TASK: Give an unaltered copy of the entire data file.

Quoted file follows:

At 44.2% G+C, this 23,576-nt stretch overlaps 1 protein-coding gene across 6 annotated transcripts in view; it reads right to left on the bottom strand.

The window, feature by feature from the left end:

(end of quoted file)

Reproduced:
At 44.2% G+C, this 23,576-nt stretch overlaps 1 protein-coding gene across 6 annotated transcripts in view; it reads right to left on the bottom strand.

The window, feature by feature from the left end: